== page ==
Brick, an alcoholic ex-football player, drinks his days away and resists the affections of his wife, Maggie. His reunion with his father, Big Daddy, who is dying of cancer, jogs a host of memories and revelations for both father and son.
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The fifth Tennessee Williams play to reach the screen, wealthy Mississippi plantation owner Big Daddy Pollitt, unaware that he's dying of cancer and disturbed by the strained and childless marriage of his favored alcoholic son Brick and his other son, Gooper, whose wife is about to bring forth another in the endless line of little "no-neck monsters," celebrates his sixty-fifth birthday with his family. Brick's wife, Maggie, beautiful and desirable, tries unsuccessfully to coax her husband away from the bottle, while alternately enticing him and taunting him about his obsession with his deceased best friend and the guilt about their relationship. The seamy tensions reach a climax when the truth of Big Daddy's health is revealed, and he and Brick manage to resolve their differences. Written by
The original stage play "Cat on a Hot Tin Roof" by Tennessee Williams premiered at the Morosco Theater in New York on March 24, 1955 and ran for 694 performances. It was nominated for the 1956 Tony Award (New York City) for the Best Play. Elia Kazan directed the production, and amongst the replacement cast members during its long run was Jack Lord as "Brick". See more »
When Doc Baugh comes upstairs to tell Brick about Big Daddy's real condition, he examines Brick's leg and discusses football with him. In the course of that conversation, Brick alludes to a game played against "Bama State", meaning Alabama State. Bama State (Alabama State) is a historically black university in Montgomery. During the 1950s, Brick's college (presumably Ole Miss) would not have been allowed to play a historically black college. The choice of "Bama State" by the writers was a factual mistake, in that such a game could not have occurred under any circumstances in that era. See more »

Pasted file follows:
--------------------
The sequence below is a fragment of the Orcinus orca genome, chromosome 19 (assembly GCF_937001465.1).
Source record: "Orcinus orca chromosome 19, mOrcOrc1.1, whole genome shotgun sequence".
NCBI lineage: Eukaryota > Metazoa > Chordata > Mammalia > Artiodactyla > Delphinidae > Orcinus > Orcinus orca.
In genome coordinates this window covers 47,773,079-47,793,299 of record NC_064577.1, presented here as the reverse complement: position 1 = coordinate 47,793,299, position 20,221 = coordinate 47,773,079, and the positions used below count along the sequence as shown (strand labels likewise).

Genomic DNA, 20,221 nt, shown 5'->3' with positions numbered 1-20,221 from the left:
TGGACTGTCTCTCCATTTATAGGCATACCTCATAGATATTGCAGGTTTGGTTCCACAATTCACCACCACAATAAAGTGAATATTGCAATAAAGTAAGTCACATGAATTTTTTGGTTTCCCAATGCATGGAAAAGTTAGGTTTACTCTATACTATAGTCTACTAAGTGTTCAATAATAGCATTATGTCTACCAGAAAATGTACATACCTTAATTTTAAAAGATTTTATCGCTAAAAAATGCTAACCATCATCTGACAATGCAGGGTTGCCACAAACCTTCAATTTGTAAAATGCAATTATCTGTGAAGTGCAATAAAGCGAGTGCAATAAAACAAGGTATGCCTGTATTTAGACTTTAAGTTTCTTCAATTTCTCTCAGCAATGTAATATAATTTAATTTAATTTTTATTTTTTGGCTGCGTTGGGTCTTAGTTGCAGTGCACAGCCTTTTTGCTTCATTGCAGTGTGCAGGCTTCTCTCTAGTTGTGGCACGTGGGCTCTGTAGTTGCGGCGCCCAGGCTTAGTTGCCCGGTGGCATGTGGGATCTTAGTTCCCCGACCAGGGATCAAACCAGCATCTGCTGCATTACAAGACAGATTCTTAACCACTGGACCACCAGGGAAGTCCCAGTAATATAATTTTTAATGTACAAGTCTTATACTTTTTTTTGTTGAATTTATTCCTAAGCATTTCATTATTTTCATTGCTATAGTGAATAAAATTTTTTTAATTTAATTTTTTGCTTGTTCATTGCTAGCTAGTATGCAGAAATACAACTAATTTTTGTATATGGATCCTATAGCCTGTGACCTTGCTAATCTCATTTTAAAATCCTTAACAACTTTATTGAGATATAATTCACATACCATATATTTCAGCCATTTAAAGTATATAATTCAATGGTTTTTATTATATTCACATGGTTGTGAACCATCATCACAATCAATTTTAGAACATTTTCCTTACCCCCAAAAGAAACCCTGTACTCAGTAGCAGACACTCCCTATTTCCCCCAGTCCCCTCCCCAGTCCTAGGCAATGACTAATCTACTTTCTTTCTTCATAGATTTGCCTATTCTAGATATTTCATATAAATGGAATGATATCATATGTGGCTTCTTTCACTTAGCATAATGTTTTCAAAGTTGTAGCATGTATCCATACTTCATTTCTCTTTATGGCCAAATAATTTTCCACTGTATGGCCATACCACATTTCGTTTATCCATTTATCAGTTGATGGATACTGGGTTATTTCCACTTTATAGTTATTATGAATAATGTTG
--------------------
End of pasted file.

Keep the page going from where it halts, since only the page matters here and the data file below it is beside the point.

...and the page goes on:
Margaret "Maggie" Pollitt:
We've still got one thing on our side. No, two things. Are my seams straight? Big Daddy dotes on you, Brick. He can't stand Brother Man and Brother Man's wife. That fertility monster, she's downright odious to him, I can tell. That's the second thing we've got on our side. He likes me. The way he looks me up and down and over, he's still got an eye for girls.
That kind of talk is disgusting.
Margaret "Maggie" Pollitt:
Did anybody ever tell you you're a back-aching Puritan, Brick? I think it's a fine thing that a man on ...
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"Cat on a Hot Tin Roof" is quite brilliant. Even though it's an adaptation of a play it's never boring. Of course, it's impossible to make a film based on a play that isn't 'talky,' but Brooks has managed to make a film that is fascinating and interesting despite the theatrical feel. It helps that the cast is uniformly sensational! Elizabeth Taylor, Burl Ives, and -- especially -- Paul Newman. This film is not quite as good as another adaptation of a Tennessee Williams play, "A Streetcar Named Desire" by Elia Kazan, but it comes pretty close. (9/10)
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